Google Search Insights: A Look At Social Media Trends

Google recently launched an insight tool for search trends. It’s a like a revved up version of Google Trends and offers a deeper level of analysis of search trends with the ability to compare volume patterns across regions, categories and time.

Really neat stuff and huge applications for web entreprenuers, bloggers and businesses across the nation. Be sure to check out the utility and experiment around a bit – I was able to get some useful metrics almost instantly.

What I thought would be fun, since the tool is relatively new, would be to look at a few trends in social media that you might find interesting:


From Google (note: The numbers on the first graph reflect how many searches have been done for a particular term, relative to the total number of searches done on Google over time. They don’t represent absolute search volume numbers, because the data is normalized and presented on a scale from 0-100; each point on the graph is divided by the highest point, or 100. The numbers next to the search terms above the graph are summaries, or totals.)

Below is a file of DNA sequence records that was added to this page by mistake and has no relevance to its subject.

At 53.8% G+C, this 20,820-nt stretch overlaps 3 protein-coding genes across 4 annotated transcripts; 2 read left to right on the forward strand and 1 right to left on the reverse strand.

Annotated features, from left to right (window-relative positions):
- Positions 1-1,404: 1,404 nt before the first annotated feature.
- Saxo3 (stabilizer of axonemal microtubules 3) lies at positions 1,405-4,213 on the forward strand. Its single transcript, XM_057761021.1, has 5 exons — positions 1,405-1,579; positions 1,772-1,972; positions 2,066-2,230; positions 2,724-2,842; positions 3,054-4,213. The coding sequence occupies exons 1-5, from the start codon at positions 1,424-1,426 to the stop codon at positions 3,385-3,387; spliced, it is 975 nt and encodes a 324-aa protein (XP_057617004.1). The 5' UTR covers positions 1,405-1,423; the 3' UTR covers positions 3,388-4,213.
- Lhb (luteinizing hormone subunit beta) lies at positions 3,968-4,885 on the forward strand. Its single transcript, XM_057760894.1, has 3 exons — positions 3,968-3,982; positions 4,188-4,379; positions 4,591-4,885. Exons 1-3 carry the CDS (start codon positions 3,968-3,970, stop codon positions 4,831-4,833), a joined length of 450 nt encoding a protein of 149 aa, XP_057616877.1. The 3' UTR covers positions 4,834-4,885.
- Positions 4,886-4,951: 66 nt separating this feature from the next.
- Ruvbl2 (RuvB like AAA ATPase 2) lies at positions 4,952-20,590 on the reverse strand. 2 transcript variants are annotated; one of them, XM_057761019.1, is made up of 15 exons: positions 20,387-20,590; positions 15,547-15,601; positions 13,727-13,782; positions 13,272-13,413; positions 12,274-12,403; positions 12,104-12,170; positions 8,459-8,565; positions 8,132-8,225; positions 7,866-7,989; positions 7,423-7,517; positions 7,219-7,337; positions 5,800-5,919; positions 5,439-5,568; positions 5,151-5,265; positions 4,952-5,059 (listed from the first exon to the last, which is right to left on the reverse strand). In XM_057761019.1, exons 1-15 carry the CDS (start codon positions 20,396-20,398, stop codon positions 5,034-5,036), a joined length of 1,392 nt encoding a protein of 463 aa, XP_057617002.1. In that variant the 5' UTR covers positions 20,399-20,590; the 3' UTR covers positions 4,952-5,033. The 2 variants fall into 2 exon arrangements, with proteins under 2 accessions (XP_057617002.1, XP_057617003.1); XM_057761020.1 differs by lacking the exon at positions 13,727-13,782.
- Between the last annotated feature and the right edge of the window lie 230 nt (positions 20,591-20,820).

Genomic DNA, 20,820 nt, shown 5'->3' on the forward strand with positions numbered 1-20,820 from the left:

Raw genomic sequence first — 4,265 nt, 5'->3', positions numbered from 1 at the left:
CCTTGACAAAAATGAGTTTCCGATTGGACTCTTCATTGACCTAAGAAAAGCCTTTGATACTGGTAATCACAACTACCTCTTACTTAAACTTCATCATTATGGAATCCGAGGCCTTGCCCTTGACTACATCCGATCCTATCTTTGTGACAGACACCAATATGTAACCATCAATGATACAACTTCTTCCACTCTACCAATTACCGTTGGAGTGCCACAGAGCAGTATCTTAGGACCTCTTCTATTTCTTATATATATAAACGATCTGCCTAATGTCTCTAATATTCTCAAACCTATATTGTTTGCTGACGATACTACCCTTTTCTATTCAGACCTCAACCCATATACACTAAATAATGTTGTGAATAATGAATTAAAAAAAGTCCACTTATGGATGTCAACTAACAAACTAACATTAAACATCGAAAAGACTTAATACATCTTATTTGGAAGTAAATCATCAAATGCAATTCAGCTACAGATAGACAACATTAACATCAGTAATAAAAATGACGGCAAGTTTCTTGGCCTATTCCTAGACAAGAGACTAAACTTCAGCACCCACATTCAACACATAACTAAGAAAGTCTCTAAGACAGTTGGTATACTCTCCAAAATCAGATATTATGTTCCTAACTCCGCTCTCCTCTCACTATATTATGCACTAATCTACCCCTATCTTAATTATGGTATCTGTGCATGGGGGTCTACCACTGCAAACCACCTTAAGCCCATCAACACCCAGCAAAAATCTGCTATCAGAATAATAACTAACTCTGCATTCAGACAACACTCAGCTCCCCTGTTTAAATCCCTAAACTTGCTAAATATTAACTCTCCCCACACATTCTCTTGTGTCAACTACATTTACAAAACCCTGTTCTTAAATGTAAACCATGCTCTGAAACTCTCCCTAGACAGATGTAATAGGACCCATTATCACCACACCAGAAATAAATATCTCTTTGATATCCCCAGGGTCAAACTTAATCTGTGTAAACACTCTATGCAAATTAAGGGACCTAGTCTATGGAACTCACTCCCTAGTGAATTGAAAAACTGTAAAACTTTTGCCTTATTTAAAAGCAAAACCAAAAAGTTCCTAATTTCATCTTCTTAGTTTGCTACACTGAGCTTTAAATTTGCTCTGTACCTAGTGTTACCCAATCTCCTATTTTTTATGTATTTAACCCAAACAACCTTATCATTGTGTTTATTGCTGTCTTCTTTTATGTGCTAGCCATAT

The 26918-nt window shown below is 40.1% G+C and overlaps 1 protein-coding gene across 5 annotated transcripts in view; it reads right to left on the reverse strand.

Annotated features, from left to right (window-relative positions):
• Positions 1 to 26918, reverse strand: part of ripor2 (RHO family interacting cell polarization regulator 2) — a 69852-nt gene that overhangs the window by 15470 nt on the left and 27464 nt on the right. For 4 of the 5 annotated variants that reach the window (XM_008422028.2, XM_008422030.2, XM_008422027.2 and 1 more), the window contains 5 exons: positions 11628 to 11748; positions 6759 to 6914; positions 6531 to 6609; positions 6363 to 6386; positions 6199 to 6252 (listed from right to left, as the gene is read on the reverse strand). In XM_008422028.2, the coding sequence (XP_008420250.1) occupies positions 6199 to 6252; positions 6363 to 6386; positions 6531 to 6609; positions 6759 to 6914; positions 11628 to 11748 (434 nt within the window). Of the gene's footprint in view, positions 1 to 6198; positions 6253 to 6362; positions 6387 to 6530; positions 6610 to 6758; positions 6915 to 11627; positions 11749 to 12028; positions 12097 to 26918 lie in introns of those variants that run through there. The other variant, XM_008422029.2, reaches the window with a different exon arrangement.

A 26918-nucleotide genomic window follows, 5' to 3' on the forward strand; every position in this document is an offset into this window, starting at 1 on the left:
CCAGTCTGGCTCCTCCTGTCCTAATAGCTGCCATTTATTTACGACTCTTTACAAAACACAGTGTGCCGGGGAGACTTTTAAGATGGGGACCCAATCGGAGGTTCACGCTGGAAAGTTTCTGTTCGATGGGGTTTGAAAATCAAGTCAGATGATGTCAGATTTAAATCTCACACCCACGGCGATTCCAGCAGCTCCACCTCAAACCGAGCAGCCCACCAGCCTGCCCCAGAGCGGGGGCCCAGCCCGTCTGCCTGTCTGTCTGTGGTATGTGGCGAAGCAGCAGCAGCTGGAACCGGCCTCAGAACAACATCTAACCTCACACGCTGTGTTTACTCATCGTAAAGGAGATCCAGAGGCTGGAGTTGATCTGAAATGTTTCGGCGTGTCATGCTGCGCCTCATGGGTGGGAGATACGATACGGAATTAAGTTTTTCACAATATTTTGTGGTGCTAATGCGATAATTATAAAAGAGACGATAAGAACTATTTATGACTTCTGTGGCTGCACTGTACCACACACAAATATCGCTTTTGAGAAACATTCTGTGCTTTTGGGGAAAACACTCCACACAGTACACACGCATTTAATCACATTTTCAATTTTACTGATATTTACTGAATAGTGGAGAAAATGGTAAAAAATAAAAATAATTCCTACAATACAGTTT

Clearly Digg is the dominant player in the search trend atmosphere. This is due to the whole culture surrounding Digg, their massive branding campaigns and huge word of mouth buzz spread by the network and its users – their town halls and massive gatherings are unique to the network.  Slashdot and Reddit users probably have LAN parties, but certainly that’s not as glamorous as Kevin and Alex on stage.

Let’s look at the site traffic for these communities and see how it parrellels the search trend traffic:

Certainly there is a pattern between search volume and traffic levels. If you didn’t already, go over to the insight tool and check it out for yourself (you’ll need a Google account to get numbers, otherwise they just give you “low, medium, high” as your results).

Related: check out the global popularity of the different major social networks – Facebook, MySpace, etc – here. Also, check out Andrew Chen’s interesting results from using the tool here.